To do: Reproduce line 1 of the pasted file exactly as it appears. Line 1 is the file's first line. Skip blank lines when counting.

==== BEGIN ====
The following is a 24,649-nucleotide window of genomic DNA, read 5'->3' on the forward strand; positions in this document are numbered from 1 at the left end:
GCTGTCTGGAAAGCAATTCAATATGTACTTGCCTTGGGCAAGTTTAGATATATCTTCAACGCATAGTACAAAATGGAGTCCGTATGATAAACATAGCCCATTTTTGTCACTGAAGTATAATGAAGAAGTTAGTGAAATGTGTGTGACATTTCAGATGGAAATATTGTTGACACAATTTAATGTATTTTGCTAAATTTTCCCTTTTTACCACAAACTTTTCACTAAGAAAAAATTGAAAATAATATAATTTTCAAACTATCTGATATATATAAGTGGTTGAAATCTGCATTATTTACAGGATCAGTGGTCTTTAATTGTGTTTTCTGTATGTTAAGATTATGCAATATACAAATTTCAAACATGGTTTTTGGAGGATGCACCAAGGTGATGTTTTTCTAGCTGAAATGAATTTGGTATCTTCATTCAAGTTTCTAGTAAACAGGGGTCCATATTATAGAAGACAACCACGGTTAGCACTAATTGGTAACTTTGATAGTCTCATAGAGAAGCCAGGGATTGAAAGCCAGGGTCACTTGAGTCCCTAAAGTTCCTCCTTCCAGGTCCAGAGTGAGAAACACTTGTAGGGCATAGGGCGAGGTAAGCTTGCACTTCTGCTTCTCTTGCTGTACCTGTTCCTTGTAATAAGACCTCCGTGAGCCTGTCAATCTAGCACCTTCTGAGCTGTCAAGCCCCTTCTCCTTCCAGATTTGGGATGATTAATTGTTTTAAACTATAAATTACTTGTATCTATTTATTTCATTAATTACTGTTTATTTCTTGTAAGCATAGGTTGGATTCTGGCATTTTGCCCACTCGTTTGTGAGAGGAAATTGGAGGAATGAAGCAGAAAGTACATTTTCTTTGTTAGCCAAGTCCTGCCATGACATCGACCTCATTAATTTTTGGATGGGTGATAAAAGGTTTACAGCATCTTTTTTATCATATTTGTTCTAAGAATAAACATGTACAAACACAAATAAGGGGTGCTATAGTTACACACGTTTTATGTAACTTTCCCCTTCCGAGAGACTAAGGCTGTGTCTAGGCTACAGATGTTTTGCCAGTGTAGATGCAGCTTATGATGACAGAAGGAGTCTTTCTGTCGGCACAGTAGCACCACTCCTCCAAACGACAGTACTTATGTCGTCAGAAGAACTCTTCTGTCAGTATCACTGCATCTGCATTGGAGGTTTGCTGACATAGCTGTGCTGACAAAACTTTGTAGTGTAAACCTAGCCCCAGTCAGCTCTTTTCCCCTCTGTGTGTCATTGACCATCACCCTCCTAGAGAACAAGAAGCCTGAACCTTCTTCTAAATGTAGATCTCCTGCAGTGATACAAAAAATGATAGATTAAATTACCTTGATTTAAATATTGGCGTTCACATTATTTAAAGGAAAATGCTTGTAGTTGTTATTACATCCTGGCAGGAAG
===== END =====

The following is a 24,649-nucleotide window of genomic DNA, read 5'->3' on the forward strand; positions in this document are numbered from 1 at the left end: